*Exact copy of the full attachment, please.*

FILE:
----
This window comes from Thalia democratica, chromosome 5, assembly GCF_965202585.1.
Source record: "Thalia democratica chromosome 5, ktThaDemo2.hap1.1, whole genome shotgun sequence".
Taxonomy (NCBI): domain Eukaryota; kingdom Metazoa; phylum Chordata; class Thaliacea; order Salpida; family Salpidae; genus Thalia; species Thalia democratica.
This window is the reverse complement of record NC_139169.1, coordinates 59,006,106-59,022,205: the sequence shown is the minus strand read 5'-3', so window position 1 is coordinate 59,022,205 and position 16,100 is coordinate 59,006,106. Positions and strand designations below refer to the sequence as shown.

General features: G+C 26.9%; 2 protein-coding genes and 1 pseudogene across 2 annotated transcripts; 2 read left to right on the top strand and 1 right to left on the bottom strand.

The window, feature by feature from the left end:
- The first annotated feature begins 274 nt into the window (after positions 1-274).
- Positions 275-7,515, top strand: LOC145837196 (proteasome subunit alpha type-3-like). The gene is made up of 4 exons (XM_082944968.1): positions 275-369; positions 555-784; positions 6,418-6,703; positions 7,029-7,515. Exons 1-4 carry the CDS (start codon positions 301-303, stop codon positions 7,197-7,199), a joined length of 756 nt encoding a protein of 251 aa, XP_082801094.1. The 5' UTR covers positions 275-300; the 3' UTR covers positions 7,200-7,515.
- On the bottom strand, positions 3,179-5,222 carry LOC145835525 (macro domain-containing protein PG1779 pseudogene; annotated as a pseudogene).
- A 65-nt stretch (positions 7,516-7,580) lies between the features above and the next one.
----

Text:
This window comes from Thalia democratica, chromosome 5, assembly GCF_965202585.1.
Source record: "Thalia democratica chromosome 5, ktThaDemo2.hap1.1, whole genome shotgun sequence".
Taxonomy (NCBI): domain Eukaryota; kingdom Metazoa; phylum Chordata; class Thaliacea; order Salpida; family Salpidae; genus Thalia; species Thalia democratica.
This window is the reverse complement of record NC_139169.1, coordinates 59,006,106-59,022,205: the sequence shown is the minus strand read 5'-3', so window position 1 is coordinate 59,022,205 and position 16,100 is coordinate 59,006,106. Positions and strand designations below refer to the sequence as shown.

General features: G+C 26.9%; 2 protein-coding genes and 1 pseudogene across 2 annotated transcripts; 2 read left to right on the top strand and 1 right to left on the bottom strand.

The window, feature by feature from the left end:
- The first annotated feature begins 274 nt into the window (after positions 1-274).
- Positions 275-7,515, top strand: LOC145837196 (proteasome subunit alpha type-3-like). The gene is made up of 4 exons (XM_082944968.1): positions 275-369; positions 555-784; positions 6,418-6,703; positions 7,029-7,515. Exons 1-4 carry the CDS (start codon positions 301-303, stop codon positions 7,197-7,199), a joined length of 756 nt encoding a protein of 251 aa, XP_082801094.1. The 5' UTR covers positions 275-300; the 3' UTR covers positions 7,200-7,515.
- On the bottom strand, positions 3,179-5,222 carry LOC145835525 (macro domain-containing protein PG1779 pseudogene; annotated as a pseudogene).
- A 65-nt stretch (positions 7,516-7,580) lies between the features above and the next one.